college process. They can, they can search for colleges, uh, and there's financial aid information in that as well. So anyway, we will inform you about all of these things through our MIFA, MIFA email communication. And you can also connect with us on social media. We, we, here are all of our handles and we post all kinds of information, timely, up to date, to keep you educated and informed about college admissions, financial aid.

Um, loans, all of that. Um, in fact, we publish a lot about scholarship information on social media. And if your child is young, you know, a lot's going to happen between now and the time your child is set to go to college. So by being connected to MIFA, you just will know that you're going to continue to be educated on all of the things that you need to know about the college process.

You can also always call me for with short questions or long questions to talk things through or email us at college planning at mifa. org. So let me see. Are there any questions? here tonight on this program.

As I mentioned, it is a unique program for saving.

I don't see any questions. Oh, can you type your question into the Q& A? I see someone has a raised hand. Let's see.

Or if you raise your hand, I can take you off mute. Let's see. Okay, here we go. So, this person says, I have a U Fund 529 established in Massachusetts. Is this related to what you were talking about tonight, or two separate programs? I assume separate. And you are correct. So, we have two programs. We have the U Fund 529 plan, which I will say is also a terrific college savings program.

So, um, that's a great one. And we can, we can, uh, MIFA can help you with. Everything about that as well. Um, but this is a U Plan prepaid tuition program. And sometimes people choose one or the other, but many times people will choose both. There's no reason you couldn't have both. So this is a separate plan.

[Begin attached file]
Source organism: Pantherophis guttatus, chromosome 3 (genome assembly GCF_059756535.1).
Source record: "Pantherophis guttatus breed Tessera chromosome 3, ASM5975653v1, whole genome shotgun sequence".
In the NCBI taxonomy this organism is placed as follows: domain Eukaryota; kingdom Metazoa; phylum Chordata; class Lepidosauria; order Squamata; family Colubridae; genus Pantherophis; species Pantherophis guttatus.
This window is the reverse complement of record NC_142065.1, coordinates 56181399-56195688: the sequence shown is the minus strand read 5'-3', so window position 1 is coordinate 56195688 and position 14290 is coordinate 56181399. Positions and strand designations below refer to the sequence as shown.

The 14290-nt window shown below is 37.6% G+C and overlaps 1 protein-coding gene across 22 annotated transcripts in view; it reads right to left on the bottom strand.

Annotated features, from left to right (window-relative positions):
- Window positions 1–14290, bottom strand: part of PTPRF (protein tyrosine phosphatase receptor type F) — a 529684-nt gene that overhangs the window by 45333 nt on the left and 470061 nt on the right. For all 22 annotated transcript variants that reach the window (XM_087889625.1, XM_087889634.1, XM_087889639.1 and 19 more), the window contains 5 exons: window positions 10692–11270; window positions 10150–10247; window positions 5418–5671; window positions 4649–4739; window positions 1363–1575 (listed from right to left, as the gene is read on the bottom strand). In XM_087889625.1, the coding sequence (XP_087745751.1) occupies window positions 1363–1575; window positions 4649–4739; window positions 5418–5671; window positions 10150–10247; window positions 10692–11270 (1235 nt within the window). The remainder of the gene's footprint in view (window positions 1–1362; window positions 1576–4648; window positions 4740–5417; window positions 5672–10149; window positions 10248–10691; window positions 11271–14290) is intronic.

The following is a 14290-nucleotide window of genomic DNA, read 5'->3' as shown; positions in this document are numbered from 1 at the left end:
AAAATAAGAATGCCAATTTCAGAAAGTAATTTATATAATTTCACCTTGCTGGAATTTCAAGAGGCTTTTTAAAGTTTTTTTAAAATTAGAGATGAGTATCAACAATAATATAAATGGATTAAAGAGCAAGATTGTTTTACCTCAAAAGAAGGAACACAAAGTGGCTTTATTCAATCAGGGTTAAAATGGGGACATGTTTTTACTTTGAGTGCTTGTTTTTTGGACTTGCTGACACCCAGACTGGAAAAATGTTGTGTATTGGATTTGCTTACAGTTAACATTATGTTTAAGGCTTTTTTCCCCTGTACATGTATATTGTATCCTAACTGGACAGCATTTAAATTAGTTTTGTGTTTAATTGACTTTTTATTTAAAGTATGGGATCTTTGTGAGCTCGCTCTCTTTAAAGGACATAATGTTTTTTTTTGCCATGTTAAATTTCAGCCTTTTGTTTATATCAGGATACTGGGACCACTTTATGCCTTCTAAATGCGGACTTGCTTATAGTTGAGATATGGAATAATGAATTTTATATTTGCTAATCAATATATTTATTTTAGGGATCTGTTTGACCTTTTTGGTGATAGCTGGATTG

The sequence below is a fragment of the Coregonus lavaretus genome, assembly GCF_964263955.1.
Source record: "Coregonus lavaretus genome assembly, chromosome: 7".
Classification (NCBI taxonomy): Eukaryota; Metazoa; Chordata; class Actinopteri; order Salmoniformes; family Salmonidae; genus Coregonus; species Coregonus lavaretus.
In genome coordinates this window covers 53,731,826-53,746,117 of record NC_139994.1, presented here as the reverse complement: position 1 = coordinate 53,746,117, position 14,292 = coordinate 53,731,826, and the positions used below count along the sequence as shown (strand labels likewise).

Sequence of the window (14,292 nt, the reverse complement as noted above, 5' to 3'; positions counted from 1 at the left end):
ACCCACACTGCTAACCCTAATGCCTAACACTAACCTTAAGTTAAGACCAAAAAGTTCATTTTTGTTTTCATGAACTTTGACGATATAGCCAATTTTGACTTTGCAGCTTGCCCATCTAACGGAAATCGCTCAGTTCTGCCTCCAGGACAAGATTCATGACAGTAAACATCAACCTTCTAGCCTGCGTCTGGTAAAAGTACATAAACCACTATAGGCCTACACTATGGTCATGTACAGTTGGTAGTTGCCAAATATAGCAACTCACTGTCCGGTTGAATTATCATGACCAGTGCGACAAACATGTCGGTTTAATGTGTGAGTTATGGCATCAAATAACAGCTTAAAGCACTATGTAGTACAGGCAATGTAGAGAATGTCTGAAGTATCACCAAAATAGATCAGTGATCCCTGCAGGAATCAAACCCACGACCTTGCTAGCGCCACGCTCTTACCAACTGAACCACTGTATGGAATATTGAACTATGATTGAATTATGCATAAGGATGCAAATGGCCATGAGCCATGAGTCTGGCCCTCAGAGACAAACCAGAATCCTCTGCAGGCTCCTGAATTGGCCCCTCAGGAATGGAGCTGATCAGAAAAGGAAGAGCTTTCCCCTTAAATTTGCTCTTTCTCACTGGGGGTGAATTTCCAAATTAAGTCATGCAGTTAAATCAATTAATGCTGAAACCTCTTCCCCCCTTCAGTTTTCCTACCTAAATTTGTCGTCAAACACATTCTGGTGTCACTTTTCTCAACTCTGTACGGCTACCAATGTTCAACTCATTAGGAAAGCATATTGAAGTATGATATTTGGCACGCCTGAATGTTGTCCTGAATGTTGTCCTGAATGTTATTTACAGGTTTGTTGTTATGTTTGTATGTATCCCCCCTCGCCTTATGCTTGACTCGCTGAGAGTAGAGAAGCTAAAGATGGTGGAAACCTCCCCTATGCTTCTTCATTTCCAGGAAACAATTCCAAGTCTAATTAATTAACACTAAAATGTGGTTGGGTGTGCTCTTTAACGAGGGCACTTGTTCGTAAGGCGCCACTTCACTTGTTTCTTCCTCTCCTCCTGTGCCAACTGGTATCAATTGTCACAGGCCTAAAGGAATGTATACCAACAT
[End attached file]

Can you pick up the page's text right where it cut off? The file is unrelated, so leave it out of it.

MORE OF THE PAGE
Oh, yeah. So someone's asking, Can you mention again how to see what I've saved and how it compares to schools? Yeah. So what will happen is you'll put money in and let's say you put it in many years in a row. Let's see. Let's say every year you put 1, 000 in. And so at some point you have you have 8, 000 in there or more.

Um, you'll receive quarterly statements of what You have saved in there and then it will show you that what you've locked in at the time you lock you lock in the money it what it's a percentage of the current tuition and fees at a certain college in each college. You know, it's it locks in a percentage at each college that year.

And then if you put money in the next year, it's locking in again a percentage of the current tuition at that year for all the different colleges. And then that keeps building. So at some point you're looking at I've saved all this money over these years, and each of those years it locked in a certain percentage.